REVIEW POTPOURRI – Rimsky-Korsakov, Janacek, Tom Petty, and Little Jimmy Dickens

Peter Catesby Peter Cates


Seiji Ozawa conducting the Boston Symphony; Stravinsky: Firebird Suite-Lorin Maazel conducting the Berlin Radio Symphony; Khachaturian: Gayne Ballet Suite excerpts- Gennady Rozhdestvensky conducting the Leningrad Philharmonic; Deutsche Grammophon- 413 155-4, 88 minute cassette, from 1960 and 1978 original tapes.

The exotic, very listenable and ever popular Scheherazade has received a deluge of recordings since the beginning of records; conductor Andre Previn once commented on its popularity among musicians as the reason for the high quality of most recordings, as opposed to other frequently recorded pieces.

Seiji Ozawa conducted a nice performance with the Boston Symphony back in 1978 that is part of the above tape, along with 2 other items, from different conductors and orchestras- namely the Stravinsky Firebird Suite and Khachaturian Gayne Suite. This cassette of 88 minutes of great Russian orchestral music may be deleted but it often shows up at used record stores and thrift shops and on Amazon.

Tom Petty and the Heartbreakers

Reprise-523971-2, CD, recorded 2010.

Tom Petty (1950-2017) was, I confess, one artist I had little familiarity with before hearing this CD. And it is one great collection of 15 songs that are most definitely rock, but exciting, musically satisfying rock that will withstand repeat hearings, unlike most other albums of the genre.

One powerful, moving track is the last one, Good Enough, about the narrator’s past love for a woman who had the kind of allure that would consume one’s soul – hence the reason to finally cut her loose or be destroyed:

“God bless this land/God bless this whiskey/I can’t trust love/It’s far too risky/If she marries into money/She’s still gonna miss me/And that’s good enough/Gonna have to be good enough.”


Slavonic Mass
Bretislav Bakala conducting the Brno Radio Symphony Orchestra, chorus, and soloists; Urania URLP 7072, 12- inch LP, recorded early ‘50s.

Leos Janacek (1854-1928) was to 20th century Czech classical music what Antonin Dvorak was in the 19th century – two composers who carved a unique importance in their country’s cultural life that prevails to this day.

During his early years, Janacek displayed talent in playing piano and organ and conducting choirs. For a while, he was a music critic but got into trouble with some powerful institutions because of his very severe, outspoken opinions. Thus he practically starved for a few years. Eventually, he found work as a conductor and established a music conservatory in the Czech city of Brno, where he spent upwards of 40 years teaching, researching and composing.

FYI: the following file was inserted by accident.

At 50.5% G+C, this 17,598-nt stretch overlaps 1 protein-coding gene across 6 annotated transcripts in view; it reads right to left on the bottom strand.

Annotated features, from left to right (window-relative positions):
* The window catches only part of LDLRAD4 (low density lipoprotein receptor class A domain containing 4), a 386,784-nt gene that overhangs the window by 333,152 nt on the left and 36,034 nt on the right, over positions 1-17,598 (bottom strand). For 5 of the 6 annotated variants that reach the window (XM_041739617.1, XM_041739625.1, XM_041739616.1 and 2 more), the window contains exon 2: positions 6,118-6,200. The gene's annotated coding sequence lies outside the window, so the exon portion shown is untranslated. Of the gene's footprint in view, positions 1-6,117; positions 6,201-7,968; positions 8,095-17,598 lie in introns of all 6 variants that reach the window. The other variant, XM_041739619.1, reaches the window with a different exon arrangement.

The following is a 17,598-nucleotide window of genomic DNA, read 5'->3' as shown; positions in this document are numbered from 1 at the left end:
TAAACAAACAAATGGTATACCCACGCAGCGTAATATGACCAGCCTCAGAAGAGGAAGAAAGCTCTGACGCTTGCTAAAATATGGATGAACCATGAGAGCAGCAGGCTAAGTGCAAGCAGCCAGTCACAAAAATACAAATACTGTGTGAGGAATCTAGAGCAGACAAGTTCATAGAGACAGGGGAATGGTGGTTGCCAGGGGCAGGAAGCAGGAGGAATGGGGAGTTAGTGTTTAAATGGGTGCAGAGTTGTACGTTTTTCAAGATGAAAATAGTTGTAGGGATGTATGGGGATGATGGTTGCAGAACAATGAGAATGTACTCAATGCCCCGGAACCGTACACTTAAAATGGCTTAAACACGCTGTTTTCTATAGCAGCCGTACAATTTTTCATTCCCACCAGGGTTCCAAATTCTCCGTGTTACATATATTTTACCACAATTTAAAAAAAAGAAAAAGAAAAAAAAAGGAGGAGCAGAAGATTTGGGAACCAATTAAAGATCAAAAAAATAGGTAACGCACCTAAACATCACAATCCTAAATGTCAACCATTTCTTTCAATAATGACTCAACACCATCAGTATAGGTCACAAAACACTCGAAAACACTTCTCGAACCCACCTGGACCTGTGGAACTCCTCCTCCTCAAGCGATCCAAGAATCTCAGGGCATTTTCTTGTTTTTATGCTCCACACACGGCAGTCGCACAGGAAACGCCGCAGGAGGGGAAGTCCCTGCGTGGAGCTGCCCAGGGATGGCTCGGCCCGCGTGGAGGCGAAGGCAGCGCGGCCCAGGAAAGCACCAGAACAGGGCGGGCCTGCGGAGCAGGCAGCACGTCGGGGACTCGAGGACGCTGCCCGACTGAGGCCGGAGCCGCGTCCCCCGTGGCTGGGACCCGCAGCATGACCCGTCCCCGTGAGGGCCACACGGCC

His compositions began flowing in 1904 with the opera, Jenufa, when he was already 50. But it was another 12 years before it became an international success and brought fame to its composer. Other works followed, firmly establishing Janacek as a major figure of his time.

The main reason for the popularity of his music was its wild, very exciting use of irregular, complicated rhythms and exotic half-melodies. Many listeners, including myself, were grabbed by these works when hearing them for the first time, without knowing or even caring what was happening. His Sinfonietta is an excellent introduction and can be heard on youtube in a number of different performances.

The above Slavonic Mass is similarly characterful, far from being the typical solemn affair that Brahms, Mozart, Beethoven, and Verdi wrote, just to name a few great examples. But it too has a beauty of its own, even though eerie, weird, haunting and startling are adjectives that come to mind.

Its world premiere wasn’t until shortly after Janacek’s death in 1928, while the first US performance in 1930 in New York City utilized singers and musicians from the Metropolitan Opera. This week’s record features the extraordinarily gifted conductor, Bretislav Bakala (1897-1958), delivering an interpretation of exceptional drama, atmosphere, poetry and sheer power and setting a standard for later recordings, several of which are very fine. I own a few of them featuring such conductors as Leonard Bernstein, Rudolf Kempe, Karel Ancerl, Antoni Wit, etc.

An addendum: Unfortunately, Bakala left the tiniest handful of recordings, but a CD often cheaply priced, is floating around on a few sites such as Berkshire Record Outlet, and Amazon; it features mid-’50s Iron Curtain radio broadcasts of him and the great Russian pianist, Sviatoslav Richter, collaborating in two very exciting and satisfying performances of the Beethoven First and Third Piano Concertos. Very highly recommended!

Little Jimmy Dickens

Country Boy; I’m Fading Fast with the Time
Columbia-20585, ten-inch 78, recorded 1949.

Standing 4 feet, 11 inches tall, Jimmy Dickens (1920-2015) nicknamed himself “Little” after he began scoring hits. He was singing on a Saginaw, Michigan, radio station where he was heard by Roy Acuff, who then brought him to the attention of both Columbia records and the Grand Ole Opry. Country Boy hit #7 on the charts along with numerous others during his 17-year association with the label before leaving in 1965 to record for Decca and, in 1971, United Artists.

This record contains two songs imbued with a pleasant, down home, endearing charm that was uniquely his own. In 1951, he would be instrumental in paying Roy Acuff’s good deed forward by discovering Marty Robbins and bringing him to the attention of Columbia.


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